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Tacit Collusion in the Santiago Housing Market

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  • Fernando Lefort
  • Miguel Vargas

Abstract

Given the numerous and widely acknowledged benefits of a well-functioning housing market, it is vital to understand the degree of competition in that market, which is the starting point for undertaking any policy tool aimed at improving its efficiency. This paper tests the extent of competition in the housing market in Santiago, Chile using a two-step methodology. In the first step, using a hedonic price model, the Santiago housing market is divided into sub-markets, which are analyzed separately. The second step is the tacit collusion test itself, which compares the industry markup with the business cycle in each sub-market using panel data regression models. Evidence of collusion is found in certain sub-markets.

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Paper provided by Inter-American Development Bank, Research Department in its series Research Department Publications with number 4735.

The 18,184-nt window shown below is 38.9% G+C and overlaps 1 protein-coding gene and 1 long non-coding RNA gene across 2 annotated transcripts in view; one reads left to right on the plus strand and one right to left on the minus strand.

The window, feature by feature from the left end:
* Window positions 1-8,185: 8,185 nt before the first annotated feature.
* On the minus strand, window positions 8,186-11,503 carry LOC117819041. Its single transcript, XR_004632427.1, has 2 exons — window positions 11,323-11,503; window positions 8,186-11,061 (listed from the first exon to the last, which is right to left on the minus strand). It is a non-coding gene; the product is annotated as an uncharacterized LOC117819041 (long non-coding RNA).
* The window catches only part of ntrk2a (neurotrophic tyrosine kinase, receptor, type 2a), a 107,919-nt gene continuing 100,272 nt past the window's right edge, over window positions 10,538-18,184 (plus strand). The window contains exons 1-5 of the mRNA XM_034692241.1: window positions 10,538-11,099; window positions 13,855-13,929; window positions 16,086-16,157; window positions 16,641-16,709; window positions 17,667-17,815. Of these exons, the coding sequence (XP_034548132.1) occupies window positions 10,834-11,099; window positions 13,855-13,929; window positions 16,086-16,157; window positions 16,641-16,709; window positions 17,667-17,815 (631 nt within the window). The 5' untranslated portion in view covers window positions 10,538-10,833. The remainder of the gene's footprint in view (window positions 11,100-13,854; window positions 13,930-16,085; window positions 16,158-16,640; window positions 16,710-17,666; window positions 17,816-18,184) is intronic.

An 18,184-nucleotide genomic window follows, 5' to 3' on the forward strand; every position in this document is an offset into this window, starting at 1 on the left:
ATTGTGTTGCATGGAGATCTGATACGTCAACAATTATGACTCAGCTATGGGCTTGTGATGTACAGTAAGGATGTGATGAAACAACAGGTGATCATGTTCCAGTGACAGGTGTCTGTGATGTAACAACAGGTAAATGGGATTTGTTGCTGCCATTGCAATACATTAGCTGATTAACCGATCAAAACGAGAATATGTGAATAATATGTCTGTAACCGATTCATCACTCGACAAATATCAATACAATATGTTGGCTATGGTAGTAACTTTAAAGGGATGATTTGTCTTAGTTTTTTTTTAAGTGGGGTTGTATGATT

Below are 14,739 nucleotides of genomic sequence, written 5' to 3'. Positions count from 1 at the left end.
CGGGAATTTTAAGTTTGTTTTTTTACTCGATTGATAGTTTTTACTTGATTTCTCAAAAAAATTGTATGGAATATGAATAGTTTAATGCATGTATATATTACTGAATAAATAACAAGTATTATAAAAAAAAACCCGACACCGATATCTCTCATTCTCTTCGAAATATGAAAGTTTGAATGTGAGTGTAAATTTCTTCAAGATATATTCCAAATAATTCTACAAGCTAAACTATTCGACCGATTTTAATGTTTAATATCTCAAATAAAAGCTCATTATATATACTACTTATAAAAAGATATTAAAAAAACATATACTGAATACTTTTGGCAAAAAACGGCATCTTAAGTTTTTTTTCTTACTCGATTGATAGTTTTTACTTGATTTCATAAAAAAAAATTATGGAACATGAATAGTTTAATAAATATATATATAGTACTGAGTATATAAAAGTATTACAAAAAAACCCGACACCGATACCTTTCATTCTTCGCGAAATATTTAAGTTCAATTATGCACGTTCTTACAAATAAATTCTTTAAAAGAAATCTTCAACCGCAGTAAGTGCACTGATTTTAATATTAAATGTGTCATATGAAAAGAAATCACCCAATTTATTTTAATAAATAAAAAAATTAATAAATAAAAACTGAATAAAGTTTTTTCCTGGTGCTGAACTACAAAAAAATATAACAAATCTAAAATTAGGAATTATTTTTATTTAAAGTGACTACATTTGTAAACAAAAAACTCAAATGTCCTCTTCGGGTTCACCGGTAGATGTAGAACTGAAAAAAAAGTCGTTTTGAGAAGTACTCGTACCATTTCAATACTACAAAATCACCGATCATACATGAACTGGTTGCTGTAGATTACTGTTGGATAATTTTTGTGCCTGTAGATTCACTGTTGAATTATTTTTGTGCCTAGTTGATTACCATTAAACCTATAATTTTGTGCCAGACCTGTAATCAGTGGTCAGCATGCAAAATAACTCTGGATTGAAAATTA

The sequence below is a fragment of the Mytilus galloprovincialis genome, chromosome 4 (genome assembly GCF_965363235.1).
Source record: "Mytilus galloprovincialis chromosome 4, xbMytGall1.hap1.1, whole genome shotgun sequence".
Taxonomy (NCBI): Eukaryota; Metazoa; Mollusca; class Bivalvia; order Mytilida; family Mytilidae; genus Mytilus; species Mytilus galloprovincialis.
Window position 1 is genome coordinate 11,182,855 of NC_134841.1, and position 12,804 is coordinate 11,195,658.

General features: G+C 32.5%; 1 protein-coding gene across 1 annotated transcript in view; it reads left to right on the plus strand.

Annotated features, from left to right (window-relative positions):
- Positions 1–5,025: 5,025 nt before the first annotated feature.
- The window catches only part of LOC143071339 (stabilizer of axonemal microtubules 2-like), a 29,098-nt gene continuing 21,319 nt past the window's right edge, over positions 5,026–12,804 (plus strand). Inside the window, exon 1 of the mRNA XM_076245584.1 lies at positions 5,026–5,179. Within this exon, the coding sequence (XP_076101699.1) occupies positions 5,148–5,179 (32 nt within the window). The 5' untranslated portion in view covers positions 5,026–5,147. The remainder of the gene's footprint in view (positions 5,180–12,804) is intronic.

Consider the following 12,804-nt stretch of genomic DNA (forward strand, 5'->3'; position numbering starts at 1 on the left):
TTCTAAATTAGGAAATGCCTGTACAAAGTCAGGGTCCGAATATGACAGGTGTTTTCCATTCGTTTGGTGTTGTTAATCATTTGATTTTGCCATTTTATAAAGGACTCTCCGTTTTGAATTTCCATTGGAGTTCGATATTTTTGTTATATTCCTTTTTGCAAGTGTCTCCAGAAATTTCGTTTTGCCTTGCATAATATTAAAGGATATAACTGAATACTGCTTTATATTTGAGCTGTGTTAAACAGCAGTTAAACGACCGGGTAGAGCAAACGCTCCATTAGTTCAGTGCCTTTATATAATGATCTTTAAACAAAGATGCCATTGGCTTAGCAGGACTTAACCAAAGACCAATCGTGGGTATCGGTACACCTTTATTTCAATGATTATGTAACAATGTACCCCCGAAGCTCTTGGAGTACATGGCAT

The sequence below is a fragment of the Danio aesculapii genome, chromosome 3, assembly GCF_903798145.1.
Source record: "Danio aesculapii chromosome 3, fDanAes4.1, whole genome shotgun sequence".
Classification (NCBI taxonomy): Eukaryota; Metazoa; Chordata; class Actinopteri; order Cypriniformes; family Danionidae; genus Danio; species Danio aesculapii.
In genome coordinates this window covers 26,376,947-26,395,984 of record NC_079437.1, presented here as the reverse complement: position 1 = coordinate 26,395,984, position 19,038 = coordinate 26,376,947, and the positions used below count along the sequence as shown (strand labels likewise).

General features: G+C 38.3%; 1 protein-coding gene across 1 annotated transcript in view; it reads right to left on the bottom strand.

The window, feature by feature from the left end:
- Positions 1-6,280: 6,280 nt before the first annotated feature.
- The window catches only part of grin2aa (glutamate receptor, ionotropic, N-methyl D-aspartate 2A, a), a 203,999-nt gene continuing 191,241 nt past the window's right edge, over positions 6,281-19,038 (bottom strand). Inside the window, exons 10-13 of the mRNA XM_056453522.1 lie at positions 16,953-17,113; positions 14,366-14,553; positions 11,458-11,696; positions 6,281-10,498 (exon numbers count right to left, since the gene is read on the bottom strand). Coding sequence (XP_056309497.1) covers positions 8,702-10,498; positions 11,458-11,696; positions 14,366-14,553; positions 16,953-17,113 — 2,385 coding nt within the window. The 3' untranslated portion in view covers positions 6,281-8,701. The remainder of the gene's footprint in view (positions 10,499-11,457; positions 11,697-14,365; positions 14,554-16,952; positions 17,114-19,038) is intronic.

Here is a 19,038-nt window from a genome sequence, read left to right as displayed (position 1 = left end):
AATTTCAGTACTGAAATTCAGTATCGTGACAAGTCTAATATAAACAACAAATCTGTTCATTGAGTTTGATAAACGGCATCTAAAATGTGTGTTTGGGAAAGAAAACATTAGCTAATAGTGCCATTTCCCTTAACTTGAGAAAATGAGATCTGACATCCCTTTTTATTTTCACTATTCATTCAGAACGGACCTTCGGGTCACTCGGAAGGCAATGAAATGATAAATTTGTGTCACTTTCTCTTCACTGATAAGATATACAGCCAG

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Date of creation: Jul 2011
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Handle: RePEc:idb:wpaper:4735

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  1. Richard Blundell & Steve Bond, 1995. "Initial conditions and moment restrictions in dynamic panel data models," IFS Working Papers, Institute for Fiscal Studies W95/17, Institute for Fiscal Studies.
  2. Caselli, Francesco & Esquivel, Gerardo & Lefort, Fernando, 1996. " Reopening the Convergence Debate: A New Look at Cross-Country Growth Empirics," Journal of Economic Growth, Springer, Springer, vol. 1(3), pages 363-89, September.
  3. Schnare, Ann B. & Struyk, Raymond J., 1976. "Segmentation in urban housing markets," Journal of Urban Economics, Elsevier, vol. 3(2), pages 146-166, April.
  4. Machin, Stephen & Van Reenen, John, 1993. "Profit Margins and the Business Cycle: Evidence from UK Manufacturing Firms," Journal of Industrial Economics, Wiley Blackwell, vol. 41(1), pages 29-50, March.
  5. Vicente Royuela & Miguel Vargas, 2007. "Defining housing market areas using commuting and migration algorithms.Catalonia (Spain) as an applied case study," IREA Working Papers, University of Barcelona, Research Institute of Applied Economics 200707, University of Barcelona, Research Institute of Applied Economics, revised Apr 2007.
  6. Darby, Michael R & Karni, Edi, 1973. "Free Competition and the Optimal Amount of Fraud," Journal of Law and Economics, University of Chicago Press, University of Chicago Press, vol. 16(1), pages 67-88, April.
  7. Jean Tirole, 1988. "The Theory of Industrial Organization," MIT Press Books, The MIT Press, edition 1, volume 1, number 0262200716, December.
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